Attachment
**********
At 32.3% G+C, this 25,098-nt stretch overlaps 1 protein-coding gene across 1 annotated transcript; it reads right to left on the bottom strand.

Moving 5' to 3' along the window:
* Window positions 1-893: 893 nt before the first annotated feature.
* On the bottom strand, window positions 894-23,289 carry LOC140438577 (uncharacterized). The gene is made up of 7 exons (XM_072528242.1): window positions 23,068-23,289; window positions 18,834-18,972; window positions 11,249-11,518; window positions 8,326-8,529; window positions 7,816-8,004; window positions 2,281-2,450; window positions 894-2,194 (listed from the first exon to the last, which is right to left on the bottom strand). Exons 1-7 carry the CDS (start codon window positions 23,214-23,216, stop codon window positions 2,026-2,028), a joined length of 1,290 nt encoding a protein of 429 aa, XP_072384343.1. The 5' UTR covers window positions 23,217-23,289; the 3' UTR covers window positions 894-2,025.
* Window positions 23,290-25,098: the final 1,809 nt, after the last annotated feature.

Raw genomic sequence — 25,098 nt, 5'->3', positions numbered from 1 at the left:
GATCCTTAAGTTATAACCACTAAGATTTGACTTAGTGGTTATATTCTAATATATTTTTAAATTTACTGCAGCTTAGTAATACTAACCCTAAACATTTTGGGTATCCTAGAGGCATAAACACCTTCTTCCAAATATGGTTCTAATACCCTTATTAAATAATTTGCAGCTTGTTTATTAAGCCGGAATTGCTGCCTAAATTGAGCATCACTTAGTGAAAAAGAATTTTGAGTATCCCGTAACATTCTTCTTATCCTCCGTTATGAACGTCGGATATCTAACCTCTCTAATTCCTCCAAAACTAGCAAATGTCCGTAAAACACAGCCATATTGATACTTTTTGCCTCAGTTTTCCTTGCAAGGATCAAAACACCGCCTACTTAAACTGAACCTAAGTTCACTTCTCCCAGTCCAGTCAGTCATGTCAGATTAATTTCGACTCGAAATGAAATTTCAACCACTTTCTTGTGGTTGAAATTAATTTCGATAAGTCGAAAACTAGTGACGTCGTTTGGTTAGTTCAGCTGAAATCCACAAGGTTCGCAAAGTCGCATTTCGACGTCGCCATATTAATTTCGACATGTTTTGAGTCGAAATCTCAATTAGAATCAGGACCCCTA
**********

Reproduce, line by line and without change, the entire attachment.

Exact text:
At 32.3% G+C, this 25,098-nt stretch overlaps 1 protein-coding gene across 1 annotated transcript; it reads right to left on the bottom strand.

Moving 5' to 3' along the window:
* Window positions 1-893: 893 nt before the first annotated feature.
* On the bottom strand, window positions 894-23,289 carry LOC140438577 (uncharacterized). The gene is made up of 7 exons (XM_072528242.1): window positions 23,068-23,289; window positions 18,834-18,972; window positions 11,249-11,518; window positions 8,326-8,529; window positions 7,816-8,004; window positions 2,281-2,450; window positions 894-2,194 (listed from the first exon to the last, which is right to left on the bottom strand). Exons 1-7 carry the CDS (start codon window positions 23,214-23,216, stop codon window positions 2,026-2,028), a joined length of 1,290 nt encoding a protein of 429 aa, XP_072384343.1. The 5' UTR covers window positions 23,217-23,289; the 3' UTR covers window positions 894-2,025.
* Window positions 23,290-25,098: the final 1,809 nt, after the last annotated feature.

Raw genomic sequence — 25,098 nt, 5'->3', positions numbered from 1 at the left:
GATCCTTAAGTTATAACCACTAAGATTTGACTTAGTGGTTATATTCTAATATATTTTTAAATTTACTGCAGCTTAGTAATACTAACCCTAAACATTTTGGGTATCCTAGAGGCATAAACACCTTCTTCCAAATATGGTTCTAATACCCTTATTAAATAATTTGCAGCTTGTTTATTAAGCCGGAATTGCTGCCTAAATTGAGCATCACTTAGTGAAAAAGAATTTTGAGTATCCCGTAACATTCTTCTTATCCTCCGTTATGAACGTCGGATATCTAACCTCTCTAATTCCTCCAAAACTAGCAAATGTCCGTAAAACACAGCCATATTGATACTTTTTGCCTCAGTTTTCCTTGCAAGGATCAAAACACCGCCTACTTAAACTGAACCTAAGTTCACTTCTCCCAGTCCAGTCAGTCATGTCAGATTAATTTCGACTCGAAATGAAATTTCAACCACTTTCTTGTGGTTGAAATTAATTTCGATAAGTCGAAAACTAGTGACGTCGTTTGGTTAGTTCAGCTGAAATCCACAAGGTTCGCAAAGTCGCATTTCGACGTCGCCATATTAATTTCGACATGTTTTGAGTCGAAATCTCAATTAGAATCAGGACCCCTA